12. Rogwillsie

    Rogwillsie New Member

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    Thanks, Technocyclist. I've attempted to view the alignment with the bike suspended and turning the wheel. It's really hard to judge, I've found. I'll try what you have suggested to align the rear sprocket and the engine sprocket. Others have also commented that perhaps the chain should be replaced, the sprocket filed so the chain fits better, etc. There just seem to be a lot of possibilities to solve the problem. I'll keep working on it. I also need to repair or replace my chain which has broken. Any advice on what to do about the chain?
     
  13. Technocyclist

    Technocyclist Motorized Bicycle Senior Technologist

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    You can replace your chain with a motorcycle 415HS chain or better quality. You can easily get this from motorcycle shops. You will need 2 of these, because 1 would be too short. You'll also need a chain breaker for this. You can also use the half-link BMX high tensile chain. The good BMX chains have a tensile strength of 1300 kg to 1500 kg, which I think is more than enough for the power of the engine. YBN (a.k.a. Yaban) BMX chain seems to be good, light, and very slippery. Good for high speed rotations. You can also try Wippermann Connex 1G8 Nickel Plated BMX Chain. Maybe you can get it from online bicycle shops or your local bicycle shops. It can sometimes be a great challenge finding parts like these. Also, get a good lubrication oil specific for chains. Do not use WD-40. I usually combine graphite powder lubrication with chain oil, because even if the oil dries out, there's still the powder lubrication. Also, it keeps the clearances in the chain, and tends to tighten your chain without affecting lubrication.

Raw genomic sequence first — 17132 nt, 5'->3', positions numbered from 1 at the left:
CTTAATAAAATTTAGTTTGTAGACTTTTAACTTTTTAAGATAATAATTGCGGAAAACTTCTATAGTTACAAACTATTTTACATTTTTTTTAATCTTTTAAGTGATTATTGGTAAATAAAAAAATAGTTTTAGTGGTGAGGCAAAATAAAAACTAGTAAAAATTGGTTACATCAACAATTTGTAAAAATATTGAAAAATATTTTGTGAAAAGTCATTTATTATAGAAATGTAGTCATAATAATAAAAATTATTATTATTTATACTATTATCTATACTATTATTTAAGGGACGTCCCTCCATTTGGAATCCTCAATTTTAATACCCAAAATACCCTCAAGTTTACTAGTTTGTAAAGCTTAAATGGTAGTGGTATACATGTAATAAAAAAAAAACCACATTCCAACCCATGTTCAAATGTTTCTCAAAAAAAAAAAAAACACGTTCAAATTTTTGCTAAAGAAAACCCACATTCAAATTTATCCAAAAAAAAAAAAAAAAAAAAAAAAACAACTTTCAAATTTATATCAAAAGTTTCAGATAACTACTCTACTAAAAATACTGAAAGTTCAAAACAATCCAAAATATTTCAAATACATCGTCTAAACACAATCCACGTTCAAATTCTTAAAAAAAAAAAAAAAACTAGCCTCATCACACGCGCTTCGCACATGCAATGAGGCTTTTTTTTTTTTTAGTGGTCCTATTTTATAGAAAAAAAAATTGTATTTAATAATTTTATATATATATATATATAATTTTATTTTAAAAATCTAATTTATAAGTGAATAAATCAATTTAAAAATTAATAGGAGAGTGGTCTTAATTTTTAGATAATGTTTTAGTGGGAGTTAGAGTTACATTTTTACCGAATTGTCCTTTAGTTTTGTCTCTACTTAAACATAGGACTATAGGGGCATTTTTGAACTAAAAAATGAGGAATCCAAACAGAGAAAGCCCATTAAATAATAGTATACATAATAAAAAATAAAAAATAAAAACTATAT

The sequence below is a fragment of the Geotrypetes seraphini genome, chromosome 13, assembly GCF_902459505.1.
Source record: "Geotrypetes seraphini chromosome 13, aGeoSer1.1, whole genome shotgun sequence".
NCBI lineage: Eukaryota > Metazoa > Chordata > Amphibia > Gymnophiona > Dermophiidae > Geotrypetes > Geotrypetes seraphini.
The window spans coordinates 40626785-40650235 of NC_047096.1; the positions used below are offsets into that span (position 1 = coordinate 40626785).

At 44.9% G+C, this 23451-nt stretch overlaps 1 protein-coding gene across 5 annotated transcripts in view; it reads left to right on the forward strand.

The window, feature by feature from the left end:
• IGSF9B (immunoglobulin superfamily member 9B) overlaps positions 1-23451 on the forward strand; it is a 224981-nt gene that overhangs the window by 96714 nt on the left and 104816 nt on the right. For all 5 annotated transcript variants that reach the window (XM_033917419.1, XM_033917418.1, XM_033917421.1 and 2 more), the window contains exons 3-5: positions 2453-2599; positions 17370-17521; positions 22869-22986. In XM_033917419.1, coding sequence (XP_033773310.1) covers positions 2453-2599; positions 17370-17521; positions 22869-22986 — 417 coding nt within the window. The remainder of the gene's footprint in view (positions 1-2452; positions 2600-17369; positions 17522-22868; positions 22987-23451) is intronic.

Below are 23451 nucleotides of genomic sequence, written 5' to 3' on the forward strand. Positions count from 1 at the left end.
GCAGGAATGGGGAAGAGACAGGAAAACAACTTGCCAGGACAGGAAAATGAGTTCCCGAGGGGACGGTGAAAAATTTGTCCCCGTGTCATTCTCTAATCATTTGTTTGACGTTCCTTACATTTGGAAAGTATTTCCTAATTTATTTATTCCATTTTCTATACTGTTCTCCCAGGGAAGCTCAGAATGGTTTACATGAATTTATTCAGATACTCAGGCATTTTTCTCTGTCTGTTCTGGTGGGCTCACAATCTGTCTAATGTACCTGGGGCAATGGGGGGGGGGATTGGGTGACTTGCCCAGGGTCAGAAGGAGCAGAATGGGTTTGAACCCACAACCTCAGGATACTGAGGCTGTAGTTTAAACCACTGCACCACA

#13 Technocyclist, Oct 30, 2008
    Last edited: Oct 30, 2008